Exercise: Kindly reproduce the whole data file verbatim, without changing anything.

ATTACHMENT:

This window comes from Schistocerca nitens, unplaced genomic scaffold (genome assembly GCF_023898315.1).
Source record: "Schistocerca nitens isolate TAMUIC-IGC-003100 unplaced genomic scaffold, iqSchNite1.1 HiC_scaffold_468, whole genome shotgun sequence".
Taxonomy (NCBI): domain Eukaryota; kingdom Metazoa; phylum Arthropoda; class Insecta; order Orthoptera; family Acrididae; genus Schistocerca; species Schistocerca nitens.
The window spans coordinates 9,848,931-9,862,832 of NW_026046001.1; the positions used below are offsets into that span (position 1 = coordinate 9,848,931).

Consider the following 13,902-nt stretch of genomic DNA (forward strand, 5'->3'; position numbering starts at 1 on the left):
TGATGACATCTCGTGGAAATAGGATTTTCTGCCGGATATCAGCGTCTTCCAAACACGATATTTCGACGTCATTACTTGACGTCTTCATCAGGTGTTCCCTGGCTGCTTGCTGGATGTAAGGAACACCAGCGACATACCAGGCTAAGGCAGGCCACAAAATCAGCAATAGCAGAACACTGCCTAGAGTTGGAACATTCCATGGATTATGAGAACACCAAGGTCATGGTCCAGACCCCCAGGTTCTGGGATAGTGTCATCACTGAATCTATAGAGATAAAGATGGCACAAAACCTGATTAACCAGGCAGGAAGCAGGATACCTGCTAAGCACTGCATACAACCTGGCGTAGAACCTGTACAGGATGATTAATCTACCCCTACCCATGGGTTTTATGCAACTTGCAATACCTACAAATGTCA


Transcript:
This window comes from Schistocerca nitens, unplaced genomic scaffold (genome assembly GCF_023898315.1).
Source record: "Schistocerca nitens isolate TAMUIC-IGC-003100 unplaced genomic scaffold, iqSchNite1.1 HiC_scaffold_468, whole genome shotgun sequence".
Taxonomy (NCBI): domain Eukaryota; kingdom Metazoa; phylum Arthropoda; class Insecta; order Orthoptera; family Acrididae; genus Schistocerca; species Schistocerca nitens.
The window spans coordinates 9,848,931-9,862,832 of NW_026046001.1; the positions used below are offsets into that span (position 1 = coordinate 9,848,931).

Consider the following 13,902-nt stretch of genomic DNA (forward strand, 5'->3'; position numbering starts at 1 on the left):
TGATGACATCTCGTGGAAATAGGATTTTCTGCCGGATATCAGCGTCTTCCAAACACGATATTTCGACGTCATTACTTGACGTCTTCATCAGGTGTTCCCTGGCTGCTTGCTGGATGTAAGGAACACCAGCGACATACCAGGCTAAGGCAGGCCACAAAATCAGCAATAGCAGAACACTGCCTAGAGTTGGAACATTCCATGGATTATGAGAACACCAAGGTCATGGTCCAGACCCCCAGGTTCTGGGATAGTGTCATCACTGAATCTATAGAGATAAAGATGGCACAAAACCTGATTAACCAGGCAGGAAGCAGGATACCTGCTAAGCACTGCATACAACCTGGCGTAGAACCTGTACAGGATGATTAATCTACCCCTACCCATGGGTTTTATGCAACTTGCAATACCTACAAATGTCA